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16 September 2015 Initial look at the coronagraph technology gaps for direct imaging of exo-earths
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NASA's Astrophysics Division plans to initiate mission concept studies in 2016 of large candidate astrophysics missions for consideration by the 2020 Decadal Survey. The studies are expected to include two mission concepts capable of directly imaging exo-earths (HabEx and LUVOIR). Direct imaging of an exo-earth begins with starlight suppression, which is required at a depth of 10-10 in the visible for an earth-sun twin. The current results of laboratory coronagraphs are approaching the levels needed for the direct detection and characterization of an exo-earth. Other critical technologies are needed, such as ultra-low noise detectors, large format deformable mirrors, a large aperture space telescope, and sophisticated post-processing algorithms. While technologically challenging, the goal is not impossible; many of the required technologies are already at TRL 3 and beyond. After the successful on-orbit operation of WFIRST-AFTA in the next decade, some of the technologies will be at TRL 9. This paper summarizes the needed technologies that NASA's Exoplanet Exploration Program is prioritizing for maturation.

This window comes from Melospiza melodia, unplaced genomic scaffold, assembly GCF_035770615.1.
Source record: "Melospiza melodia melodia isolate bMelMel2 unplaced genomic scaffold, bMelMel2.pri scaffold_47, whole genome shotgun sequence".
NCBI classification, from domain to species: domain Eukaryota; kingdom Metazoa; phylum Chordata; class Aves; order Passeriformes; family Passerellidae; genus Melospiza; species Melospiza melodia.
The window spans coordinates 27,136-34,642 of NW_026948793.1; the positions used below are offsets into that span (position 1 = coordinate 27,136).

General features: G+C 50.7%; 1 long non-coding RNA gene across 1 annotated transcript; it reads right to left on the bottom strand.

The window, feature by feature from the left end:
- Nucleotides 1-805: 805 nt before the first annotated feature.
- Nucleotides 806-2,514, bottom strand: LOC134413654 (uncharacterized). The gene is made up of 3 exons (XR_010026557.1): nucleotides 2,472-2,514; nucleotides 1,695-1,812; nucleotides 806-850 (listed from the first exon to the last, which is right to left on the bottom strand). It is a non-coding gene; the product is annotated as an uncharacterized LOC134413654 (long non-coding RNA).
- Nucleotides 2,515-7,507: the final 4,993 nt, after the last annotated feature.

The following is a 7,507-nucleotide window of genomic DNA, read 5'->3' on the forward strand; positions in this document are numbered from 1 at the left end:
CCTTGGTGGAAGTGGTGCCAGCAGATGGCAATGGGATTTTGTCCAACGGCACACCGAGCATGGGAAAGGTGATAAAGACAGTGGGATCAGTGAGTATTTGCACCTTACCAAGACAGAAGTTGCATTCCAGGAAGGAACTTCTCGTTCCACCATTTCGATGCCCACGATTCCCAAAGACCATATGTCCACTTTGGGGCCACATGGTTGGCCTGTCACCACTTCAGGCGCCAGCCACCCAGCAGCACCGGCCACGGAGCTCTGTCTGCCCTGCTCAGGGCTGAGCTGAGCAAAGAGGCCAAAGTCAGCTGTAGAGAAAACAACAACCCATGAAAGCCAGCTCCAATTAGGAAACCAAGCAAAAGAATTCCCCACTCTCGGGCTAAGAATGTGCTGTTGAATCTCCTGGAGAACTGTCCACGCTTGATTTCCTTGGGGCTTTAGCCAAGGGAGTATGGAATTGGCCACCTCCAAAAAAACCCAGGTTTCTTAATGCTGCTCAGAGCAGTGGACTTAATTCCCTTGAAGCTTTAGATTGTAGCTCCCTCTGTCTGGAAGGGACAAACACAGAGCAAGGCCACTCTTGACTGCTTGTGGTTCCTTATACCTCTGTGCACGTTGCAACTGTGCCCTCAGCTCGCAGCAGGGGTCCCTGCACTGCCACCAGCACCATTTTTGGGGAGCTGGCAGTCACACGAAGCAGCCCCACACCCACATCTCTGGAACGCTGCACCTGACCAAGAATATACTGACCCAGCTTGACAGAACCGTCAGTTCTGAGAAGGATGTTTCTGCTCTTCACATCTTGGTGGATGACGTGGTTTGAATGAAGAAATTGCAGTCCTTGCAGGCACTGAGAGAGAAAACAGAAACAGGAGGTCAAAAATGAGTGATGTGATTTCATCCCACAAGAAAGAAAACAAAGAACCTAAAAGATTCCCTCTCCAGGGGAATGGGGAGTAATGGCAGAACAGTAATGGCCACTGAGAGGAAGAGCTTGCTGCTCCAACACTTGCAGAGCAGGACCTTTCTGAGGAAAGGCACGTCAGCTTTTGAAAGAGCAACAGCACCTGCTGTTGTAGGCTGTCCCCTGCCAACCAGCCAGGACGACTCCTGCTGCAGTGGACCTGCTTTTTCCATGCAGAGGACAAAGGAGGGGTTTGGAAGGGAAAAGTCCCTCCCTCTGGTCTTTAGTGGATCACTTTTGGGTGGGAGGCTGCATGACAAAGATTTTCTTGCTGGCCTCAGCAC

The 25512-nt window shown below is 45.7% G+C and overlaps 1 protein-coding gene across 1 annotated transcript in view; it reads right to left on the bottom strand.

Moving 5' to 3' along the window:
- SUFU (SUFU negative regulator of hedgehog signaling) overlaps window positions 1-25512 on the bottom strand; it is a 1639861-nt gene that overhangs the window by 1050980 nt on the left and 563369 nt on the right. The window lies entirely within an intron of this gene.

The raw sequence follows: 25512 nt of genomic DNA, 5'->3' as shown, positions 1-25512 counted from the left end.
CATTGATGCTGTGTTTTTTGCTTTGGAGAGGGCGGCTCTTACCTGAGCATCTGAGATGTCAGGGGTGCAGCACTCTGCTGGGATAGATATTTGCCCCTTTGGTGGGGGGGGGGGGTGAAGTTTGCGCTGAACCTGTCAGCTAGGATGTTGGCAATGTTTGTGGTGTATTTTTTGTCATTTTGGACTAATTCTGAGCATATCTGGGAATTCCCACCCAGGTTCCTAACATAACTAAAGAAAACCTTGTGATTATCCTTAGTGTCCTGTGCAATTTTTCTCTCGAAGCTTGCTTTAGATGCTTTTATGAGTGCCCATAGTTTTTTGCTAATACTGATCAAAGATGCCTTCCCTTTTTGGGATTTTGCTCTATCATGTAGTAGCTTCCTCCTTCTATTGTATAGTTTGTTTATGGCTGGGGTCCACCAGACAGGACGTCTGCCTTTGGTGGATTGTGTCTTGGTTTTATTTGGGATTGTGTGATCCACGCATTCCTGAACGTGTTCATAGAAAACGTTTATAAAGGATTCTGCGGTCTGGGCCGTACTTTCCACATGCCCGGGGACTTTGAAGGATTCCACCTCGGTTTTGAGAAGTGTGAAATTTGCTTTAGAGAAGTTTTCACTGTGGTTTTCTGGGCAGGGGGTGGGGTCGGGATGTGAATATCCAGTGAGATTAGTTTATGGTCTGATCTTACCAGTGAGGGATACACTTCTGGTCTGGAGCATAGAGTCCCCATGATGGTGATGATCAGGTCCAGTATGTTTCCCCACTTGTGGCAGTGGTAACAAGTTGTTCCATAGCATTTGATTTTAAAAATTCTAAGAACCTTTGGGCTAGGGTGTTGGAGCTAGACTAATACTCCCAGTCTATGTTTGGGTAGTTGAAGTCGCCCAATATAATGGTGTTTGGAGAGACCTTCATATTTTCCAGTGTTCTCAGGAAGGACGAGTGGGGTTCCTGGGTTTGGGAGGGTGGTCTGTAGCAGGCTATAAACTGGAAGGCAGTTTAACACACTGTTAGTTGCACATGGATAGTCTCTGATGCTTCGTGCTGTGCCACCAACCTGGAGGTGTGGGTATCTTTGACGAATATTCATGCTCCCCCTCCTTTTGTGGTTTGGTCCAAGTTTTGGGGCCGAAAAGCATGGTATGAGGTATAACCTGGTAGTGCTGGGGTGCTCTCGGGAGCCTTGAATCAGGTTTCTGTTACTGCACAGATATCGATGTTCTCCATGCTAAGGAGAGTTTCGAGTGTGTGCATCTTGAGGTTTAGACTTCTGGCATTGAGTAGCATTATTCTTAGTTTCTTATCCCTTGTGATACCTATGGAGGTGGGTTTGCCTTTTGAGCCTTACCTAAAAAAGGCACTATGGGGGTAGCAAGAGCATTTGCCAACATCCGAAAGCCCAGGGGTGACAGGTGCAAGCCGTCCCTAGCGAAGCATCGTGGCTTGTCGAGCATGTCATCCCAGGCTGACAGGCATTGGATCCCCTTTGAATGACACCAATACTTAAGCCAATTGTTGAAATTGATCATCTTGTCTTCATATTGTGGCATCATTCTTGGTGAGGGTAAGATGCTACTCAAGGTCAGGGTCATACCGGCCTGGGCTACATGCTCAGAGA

© (2015) COPYRIGHT Society of Photo-Optical Instrumentation Engineers (SPIE). Downloading of the abstract is permitted for personal use only.
Rhonda Morgan and Nick Siegler "Initial look at the coronagraph technology gaps for direct imaging of exo-earths", Proc. SPIE 9605, Techniques and Instrumentation for Detection of Exoplanets VII, 96052I (16 September 2015);

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